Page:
I see they started to include the ‘work’ or ‘labor’ part in that –some nails and wood put next to each other won’t make a table in my experience. You need a worker–and then more resources–in general, workers have to eat and breath and even take a break from construction.

I see the author works at PI. I submitted an essay to FQXI associated with PI for a contest last year–it was rejected becuase it was improperly formatted and my references were not written in the standard form. Big names–Rovelli and G Ellis basically won that contest–got the $ or resources.

Smolin at PI among others also studies resource economics a bit—via guage theory.

I mostly study resource allocation from perspective of ecology and the economics of daily life. An ecosystem is similar to making a pie or table. You need some fish, snakes, deers, turkeys, foxes, coyotes, bears, frogs, trees etc and also some air and water and weather. The question is how many do you need and what is the optimal ‘ratios’. You can write that as kind of Cobbs-Douglas function from economics (or even a form of Ehrlich’s I=PAT).

Daily life is also a resource allocation problem. How do you spend your time or any money you have? Where do you fit in, in the ‘social ecosystem’? Some people don’t fit in anywhere–its like making a puzzle from pieces (or maybe one of those Penrose/Wang tilings to cover the plane noncomputably) –some puzzle pieces or tiles or people you just have to throw away.Ramanujan lasted 31 years before he was thrown away.

]]>• Lecture 18 – Chapter 2: Resource Theories

• Lecture 19 – Chapter 2: Chemistry and Scheduling

• Lecture 20 – Chapter 2: Manufacturing

• Lecture 21 – Chapter 2: Monoidal Preorders

• Lecture 22 – Chapter 2: Symmetric Monoidal Preorders

• Brendan Fong and Hugo Nava-Kopp, Additive monotones for resource theories of parallel-combinable processes with discarding.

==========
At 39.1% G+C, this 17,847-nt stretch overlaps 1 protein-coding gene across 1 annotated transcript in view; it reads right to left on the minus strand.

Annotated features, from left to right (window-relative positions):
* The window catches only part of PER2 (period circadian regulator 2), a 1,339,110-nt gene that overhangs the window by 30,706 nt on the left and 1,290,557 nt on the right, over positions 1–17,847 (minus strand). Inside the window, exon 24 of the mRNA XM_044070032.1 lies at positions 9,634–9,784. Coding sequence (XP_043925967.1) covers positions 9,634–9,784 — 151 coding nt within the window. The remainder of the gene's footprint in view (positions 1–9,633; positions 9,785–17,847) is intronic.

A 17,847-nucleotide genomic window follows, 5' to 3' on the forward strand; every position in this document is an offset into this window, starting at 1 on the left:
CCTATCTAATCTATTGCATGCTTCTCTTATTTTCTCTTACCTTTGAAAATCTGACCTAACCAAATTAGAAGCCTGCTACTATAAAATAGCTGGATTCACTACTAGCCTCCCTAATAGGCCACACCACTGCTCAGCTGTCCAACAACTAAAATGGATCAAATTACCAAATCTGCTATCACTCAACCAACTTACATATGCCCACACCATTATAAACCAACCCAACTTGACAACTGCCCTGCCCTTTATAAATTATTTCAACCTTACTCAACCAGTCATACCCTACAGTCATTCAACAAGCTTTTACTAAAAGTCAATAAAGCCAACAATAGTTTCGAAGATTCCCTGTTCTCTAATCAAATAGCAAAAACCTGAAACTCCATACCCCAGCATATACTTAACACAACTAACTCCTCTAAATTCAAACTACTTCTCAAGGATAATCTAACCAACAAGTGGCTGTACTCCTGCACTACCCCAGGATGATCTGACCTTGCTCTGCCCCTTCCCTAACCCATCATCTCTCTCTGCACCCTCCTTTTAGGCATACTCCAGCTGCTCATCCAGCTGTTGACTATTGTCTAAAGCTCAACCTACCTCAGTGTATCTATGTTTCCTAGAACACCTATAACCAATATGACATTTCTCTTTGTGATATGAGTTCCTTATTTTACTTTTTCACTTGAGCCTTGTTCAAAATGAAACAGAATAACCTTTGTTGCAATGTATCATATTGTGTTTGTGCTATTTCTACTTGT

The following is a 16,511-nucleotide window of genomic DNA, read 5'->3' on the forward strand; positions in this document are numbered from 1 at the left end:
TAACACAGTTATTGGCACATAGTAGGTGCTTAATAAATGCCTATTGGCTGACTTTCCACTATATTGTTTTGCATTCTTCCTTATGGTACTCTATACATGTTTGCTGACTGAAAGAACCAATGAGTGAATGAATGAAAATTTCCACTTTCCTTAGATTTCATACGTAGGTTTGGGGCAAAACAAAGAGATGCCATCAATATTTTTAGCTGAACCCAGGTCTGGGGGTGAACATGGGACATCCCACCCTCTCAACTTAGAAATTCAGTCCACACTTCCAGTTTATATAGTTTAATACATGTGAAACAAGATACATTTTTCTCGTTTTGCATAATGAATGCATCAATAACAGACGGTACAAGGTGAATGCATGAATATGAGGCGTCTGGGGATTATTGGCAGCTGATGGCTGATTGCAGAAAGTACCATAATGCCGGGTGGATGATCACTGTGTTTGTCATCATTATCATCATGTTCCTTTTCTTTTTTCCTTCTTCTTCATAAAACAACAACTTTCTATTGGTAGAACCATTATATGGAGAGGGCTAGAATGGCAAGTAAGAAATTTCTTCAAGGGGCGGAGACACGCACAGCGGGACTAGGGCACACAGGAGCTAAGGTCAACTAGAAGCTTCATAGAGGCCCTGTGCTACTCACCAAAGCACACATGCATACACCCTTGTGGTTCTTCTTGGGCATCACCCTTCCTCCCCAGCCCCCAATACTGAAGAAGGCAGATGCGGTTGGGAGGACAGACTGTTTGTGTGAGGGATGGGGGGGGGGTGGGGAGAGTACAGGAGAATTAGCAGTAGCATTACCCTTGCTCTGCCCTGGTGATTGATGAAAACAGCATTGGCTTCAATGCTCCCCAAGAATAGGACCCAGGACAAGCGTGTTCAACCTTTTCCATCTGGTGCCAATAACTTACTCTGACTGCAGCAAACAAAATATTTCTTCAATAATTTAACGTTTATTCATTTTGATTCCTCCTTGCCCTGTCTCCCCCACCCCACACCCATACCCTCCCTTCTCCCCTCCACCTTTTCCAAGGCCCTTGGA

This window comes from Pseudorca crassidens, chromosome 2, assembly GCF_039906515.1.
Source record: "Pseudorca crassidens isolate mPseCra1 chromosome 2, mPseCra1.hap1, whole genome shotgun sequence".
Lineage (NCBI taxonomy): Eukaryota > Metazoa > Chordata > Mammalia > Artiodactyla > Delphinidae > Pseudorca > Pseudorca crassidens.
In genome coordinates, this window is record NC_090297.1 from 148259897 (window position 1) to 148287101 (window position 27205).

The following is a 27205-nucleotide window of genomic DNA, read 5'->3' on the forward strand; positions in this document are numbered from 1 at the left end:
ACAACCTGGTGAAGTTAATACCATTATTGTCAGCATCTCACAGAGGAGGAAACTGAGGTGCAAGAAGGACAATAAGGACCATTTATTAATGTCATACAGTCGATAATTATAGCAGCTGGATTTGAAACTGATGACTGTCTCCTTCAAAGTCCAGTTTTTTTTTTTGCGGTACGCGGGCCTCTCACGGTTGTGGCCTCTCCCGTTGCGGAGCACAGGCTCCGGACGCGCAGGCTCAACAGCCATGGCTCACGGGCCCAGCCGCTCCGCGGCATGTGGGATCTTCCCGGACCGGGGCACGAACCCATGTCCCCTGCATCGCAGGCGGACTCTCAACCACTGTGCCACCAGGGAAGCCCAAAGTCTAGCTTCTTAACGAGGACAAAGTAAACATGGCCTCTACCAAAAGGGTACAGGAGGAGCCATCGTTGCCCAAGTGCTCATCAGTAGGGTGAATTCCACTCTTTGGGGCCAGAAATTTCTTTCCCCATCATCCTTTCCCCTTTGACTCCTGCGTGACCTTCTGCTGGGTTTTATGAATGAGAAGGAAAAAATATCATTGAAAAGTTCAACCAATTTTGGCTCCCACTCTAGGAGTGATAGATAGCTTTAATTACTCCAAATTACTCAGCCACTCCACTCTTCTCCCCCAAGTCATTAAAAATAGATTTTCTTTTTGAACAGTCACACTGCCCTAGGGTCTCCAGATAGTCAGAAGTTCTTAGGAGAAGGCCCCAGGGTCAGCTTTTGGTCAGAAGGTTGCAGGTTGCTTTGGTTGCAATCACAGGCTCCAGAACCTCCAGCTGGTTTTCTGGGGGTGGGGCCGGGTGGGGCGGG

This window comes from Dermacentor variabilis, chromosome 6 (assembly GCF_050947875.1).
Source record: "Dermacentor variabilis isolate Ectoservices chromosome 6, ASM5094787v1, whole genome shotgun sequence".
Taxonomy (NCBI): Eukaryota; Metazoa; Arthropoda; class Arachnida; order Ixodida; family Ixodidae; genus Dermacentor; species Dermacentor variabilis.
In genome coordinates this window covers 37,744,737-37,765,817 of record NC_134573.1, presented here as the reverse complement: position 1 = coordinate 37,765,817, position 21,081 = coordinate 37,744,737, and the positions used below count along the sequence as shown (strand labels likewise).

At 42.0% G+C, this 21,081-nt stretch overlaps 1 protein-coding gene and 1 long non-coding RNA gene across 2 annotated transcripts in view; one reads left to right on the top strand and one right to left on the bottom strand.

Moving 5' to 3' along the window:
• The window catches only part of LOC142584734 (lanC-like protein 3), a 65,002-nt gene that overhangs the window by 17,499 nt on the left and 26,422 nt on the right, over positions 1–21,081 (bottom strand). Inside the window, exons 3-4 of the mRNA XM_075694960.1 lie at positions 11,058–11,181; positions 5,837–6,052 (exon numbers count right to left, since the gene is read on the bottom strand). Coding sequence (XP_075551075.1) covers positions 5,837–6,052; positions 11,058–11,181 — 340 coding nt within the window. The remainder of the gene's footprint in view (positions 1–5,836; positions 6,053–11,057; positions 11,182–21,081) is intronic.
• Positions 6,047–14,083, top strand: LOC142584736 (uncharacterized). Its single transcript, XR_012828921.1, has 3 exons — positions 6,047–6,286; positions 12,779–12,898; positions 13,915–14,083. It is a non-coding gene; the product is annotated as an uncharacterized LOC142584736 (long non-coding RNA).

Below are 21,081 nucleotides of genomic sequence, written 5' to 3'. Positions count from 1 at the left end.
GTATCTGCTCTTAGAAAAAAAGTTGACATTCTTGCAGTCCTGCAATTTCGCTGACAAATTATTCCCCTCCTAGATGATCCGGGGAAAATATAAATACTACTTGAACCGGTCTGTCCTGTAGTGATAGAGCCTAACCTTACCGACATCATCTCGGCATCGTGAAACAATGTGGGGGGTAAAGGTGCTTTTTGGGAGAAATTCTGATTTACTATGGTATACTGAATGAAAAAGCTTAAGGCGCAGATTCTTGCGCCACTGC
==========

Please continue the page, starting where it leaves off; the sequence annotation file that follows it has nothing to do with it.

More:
A mathematical theory of resources is Tobias Fritz’s current big project. He’s already explained how ordered monoids can be viewed as theories of resource convertibility in a three part series on this blog.

Ordered monoids are great, and quite familiar in network theory: for example, a Petri net can be viewed as a presentation for an ordered commutative monoid. But this work started in symmetric monoidal categories, together with my (Oxford) supervisor Bob Coecke and Rob Spekkens.

]]>Tobias Fritz, Eugene Lerman and David Spivak have all written articles here about their work, though I suspect Eugene will have a lot of completely new things to say, too. Now it’s time for me to say what my students and I have doing.

]]>Tobias Fritz, Eugene Lerman and David Spivak have all written articles here about their work, though I suspect Eugene will have a lot of completely new things to say, too. Now it’s time for me to say what my students and I have doing.

]]>I am thinking that if the associativity is not true, a nested association is necessary, so that (the association like the boat on the river) or block copolymers could be solved correctly. ]]>

It looks like a very beautiful book! I’ve included a reference in the upcoming new version of the paper.

]]>One can illustrate what John said with the example of building a table:

How would you model this is linear logic? What’s the operational meaning of all the quantifiers, including negation? (I’m relatively ignorant of linear logic, so this is a genuine question.)

See also Section 10.1 of the paper. If my comparison to linear logic seems too naive, I’d be glad to know.

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